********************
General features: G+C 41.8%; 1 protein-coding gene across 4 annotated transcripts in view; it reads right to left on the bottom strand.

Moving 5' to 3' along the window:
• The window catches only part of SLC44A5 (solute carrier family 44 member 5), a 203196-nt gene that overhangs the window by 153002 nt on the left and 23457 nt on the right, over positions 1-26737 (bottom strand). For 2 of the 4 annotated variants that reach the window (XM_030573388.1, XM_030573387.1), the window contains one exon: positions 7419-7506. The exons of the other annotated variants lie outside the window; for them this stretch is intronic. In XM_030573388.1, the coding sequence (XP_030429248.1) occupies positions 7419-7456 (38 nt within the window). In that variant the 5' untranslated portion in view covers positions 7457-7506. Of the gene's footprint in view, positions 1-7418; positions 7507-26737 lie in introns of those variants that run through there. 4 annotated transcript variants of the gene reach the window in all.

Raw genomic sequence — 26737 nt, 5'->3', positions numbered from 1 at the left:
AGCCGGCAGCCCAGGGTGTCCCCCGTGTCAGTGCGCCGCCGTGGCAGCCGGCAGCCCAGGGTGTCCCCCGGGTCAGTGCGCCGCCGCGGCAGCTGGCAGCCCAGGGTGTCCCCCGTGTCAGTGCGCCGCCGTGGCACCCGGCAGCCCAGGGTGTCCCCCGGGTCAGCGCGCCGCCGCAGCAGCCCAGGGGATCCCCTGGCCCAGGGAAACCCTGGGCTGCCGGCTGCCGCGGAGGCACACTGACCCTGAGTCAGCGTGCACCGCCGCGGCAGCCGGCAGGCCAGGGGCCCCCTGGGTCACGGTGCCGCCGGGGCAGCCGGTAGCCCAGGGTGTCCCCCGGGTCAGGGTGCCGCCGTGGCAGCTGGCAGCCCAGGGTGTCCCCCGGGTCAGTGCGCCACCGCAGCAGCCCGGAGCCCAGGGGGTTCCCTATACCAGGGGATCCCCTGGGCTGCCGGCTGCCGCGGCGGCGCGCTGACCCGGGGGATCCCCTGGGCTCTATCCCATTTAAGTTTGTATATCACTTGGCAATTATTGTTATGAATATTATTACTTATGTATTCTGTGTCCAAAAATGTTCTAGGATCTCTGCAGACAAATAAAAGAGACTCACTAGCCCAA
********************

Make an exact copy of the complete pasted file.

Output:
General features: G+C 41.8%; 1 protein-coding gene across 4 annotated transcripts in view; it reads right to left on the bottom strand.

Moving 5' to 3' along the window:
• The window catches only part of SLC44A5 (solute carrier family 44 member 5), a 203196-nt gene that overhangs the window by 153002 nt on the left and 23457 nt on the right, over positions 1-26737 (bottom strand). For 2 of the 4 annotated variants that reach the window (XM_030573388.1, XM_030573387.1), the window contains one exon: positions 7419-7506. The exons of the other annotated variants lie outside the window; for them this stretch is intronic. In XM_030573388.1, the coding sequence (XP_030429248.1) occupies positions 7419-7456 (38 nt within the window). In that variant the 5' untranslated portion in view covers positions 7457-7506. Of the gene's footprint in view, positions 1-7418; positions 7507-26737 lie in introns of those variants that run through there. 4 annotated transcript variants of the gene reach the window in all.

Raw genomic sequence — 26737 nt, 5'->3', positions numbered from 1 at the left:
AGCCGGCAGCCCAGGGTGTCCCCCGTGTCAGTGCGCCGCCGTGGCAGCCGGCAGCCCAGGGTGTCCCCCGGGTCAGTGCGCCGCCGCGGCAGCTGGCAGCCCAGGGTGTCCCCCGTGTCAGTGCGCCGCCGTGGCACCCGGCAGCCCAGGGTGTCCCCCGGGTCAGCGCGCCGCCGCAGCAGCCCAGGGGATCCCCTGGCCCAGGGAAACCCTGGGCTGCCGGCTGCCGCGGAGGCACACTGACCCTGAGTCAGCGTGCACCGCCGCGGCAGCCGGCAGGCCAGGGGCCCCCTGGGTCACGGTGCCGCCGGGGCAGCCGGTAGCCCAGGGTGTCCCCCGGGTCAGGGTGCCGCCGTGGCAGCTGGCAGCCCAGGGTGTCCCCCGGGTCAGTGCGCCACCGCAGCAGCCCGGAGCCCAGGGGGTTCCCTATACCAGGGGATCCCCTGGGCTGCCGGCTGCCGCGGCGGCGCGCTGACCCGGGGGATCCCCTGGGCTCTATCCCATTTAAGTTTGTATATCACTTGGCAATTATTGTTATGAATATTATTACTTATGTATTCTGTGTCCAAAAATGTTCTAGGATCTCTGCAGACAAATAAAAGAGACTCACTAGCCCAA